For Odyssey, each student had to turn in six stories. Four of them are for in-class and two are for private critiques with a guest.
The in-class critiques are done in a typical manner: round-robin, each person given a limited time to speak their thoughts on the piece, starting with positives, the author remaining silent until the very end.
One of the mantras for any critique circle or workshop is that what is said during critique remains in the critique. We didn’t discuss stories outside of the critique time except to ask what an author might be planning to do with it or something else similarly innocuous. And I’m certainly not going to discuss what was talked about here.
That being said, I do want to put down a few memories of these six weeks.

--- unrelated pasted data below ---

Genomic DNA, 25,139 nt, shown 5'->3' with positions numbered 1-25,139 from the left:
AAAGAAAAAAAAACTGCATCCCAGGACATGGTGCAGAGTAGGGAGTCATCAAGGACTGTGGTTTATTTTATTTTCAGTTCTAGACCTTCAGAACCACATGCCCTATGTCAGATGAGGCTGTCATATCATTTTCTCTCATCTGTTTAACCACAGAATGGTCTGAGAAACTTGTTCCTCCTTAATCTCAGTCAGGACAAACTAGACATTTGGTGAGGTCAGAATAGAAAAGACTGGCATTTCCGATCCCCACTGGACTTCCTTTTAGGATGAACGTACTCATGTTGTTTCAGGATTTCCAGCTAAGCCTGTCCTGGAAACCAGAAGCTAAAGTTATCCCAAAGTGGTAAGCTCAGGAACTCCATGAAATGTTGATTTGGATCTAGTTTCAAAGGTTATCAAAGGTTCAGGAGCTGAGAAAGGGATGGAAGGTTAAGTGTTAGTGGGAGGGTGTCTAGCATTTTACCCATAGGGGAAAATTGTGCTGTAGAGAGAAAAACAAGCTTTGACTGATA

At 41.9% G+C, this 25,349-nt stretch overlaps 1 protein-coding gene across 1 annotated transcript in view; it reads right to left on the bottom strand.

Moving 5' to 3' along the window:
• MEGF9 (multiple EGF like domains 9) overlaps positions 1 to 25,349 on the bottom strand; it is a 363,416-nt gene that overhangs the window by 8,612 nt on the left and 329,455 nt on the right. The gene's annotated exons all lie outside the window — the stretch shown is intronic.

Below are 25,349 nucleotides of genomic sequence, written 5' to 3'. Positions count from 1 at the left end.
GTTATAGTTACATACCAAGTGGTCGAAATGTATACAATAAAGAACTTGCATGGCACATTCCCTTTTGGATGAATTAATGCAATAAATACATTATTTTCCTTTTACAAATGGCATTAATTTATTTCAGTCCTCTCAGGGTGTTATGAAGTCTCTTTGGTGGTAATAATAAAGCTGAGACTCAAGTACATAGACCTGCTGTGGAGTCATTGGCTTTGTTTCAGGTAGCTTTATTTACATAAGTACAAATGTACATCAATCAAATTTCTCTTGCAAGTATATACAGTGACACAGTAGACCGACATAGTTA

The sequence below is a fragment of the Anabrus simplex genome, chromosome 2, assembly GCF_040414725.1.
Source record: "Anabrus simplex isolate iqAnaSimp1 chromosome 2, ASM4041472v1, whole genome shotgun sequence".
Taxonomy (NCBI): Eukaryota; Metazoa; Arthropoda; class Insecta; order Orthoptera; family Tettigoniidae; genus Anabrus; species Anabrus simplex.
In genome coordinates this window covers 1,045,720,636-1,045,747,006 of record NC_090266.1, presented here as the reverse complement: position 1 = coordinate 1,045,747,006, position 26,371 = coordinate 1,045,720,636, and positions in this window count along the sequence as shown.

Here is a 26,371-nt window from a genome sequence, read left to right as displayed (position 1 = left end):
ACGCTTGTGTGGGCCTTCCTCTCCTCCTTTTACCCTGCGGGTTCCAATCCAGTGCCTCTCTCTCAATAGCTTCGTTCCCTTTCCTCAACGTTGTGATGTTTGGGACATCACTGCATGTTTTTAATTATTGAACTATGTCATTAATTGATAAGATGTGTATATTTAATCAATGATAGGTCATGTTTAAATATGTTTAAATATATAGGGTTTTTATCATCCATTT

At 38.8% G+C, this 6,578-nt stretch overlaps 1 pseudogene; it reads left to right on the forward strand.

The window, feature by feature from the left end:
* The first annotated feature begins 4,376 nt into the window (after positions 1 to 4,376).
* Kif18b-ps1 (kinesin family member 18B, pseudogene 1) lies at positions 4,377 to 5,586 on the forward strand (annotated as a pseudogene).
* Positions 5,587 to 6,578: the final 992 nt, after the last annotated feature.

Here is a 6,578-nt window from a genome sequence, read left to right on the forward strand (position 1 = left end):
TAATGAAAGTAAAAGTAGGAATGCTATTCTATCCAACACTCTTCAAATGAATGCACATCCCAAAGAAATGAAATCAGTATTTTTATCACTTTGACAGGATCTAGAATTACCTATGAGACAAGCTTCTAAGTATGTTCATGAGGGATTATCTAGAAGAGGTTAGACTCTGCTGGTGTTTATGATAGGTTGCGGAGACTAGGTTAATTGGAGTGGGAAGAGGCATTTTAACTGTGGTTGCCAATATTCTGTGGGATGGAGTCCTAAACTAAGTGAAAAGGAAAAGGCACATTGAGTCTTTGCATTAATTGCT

Because we were doing things virtually, we had deadlines early morning (at least for me, some people were outside of the time zone) before lecture started to mimic the turning in of our stories in class. We had to save and upload our final draft on a board so that all other students could download the stories. These deadlines happened approximately six times during the six weeks (a few people had to send their first sub before the workshop began) so the deadlines were staggered so only 2-3 people had to do a turn-in each day.
We also had a similar deadline each morning for our due critiques. These would be the stories with our documented notes and thoughts. We would upload our critiques as a response to the author’s story, many of us saying something positive in the comment section. Continue reading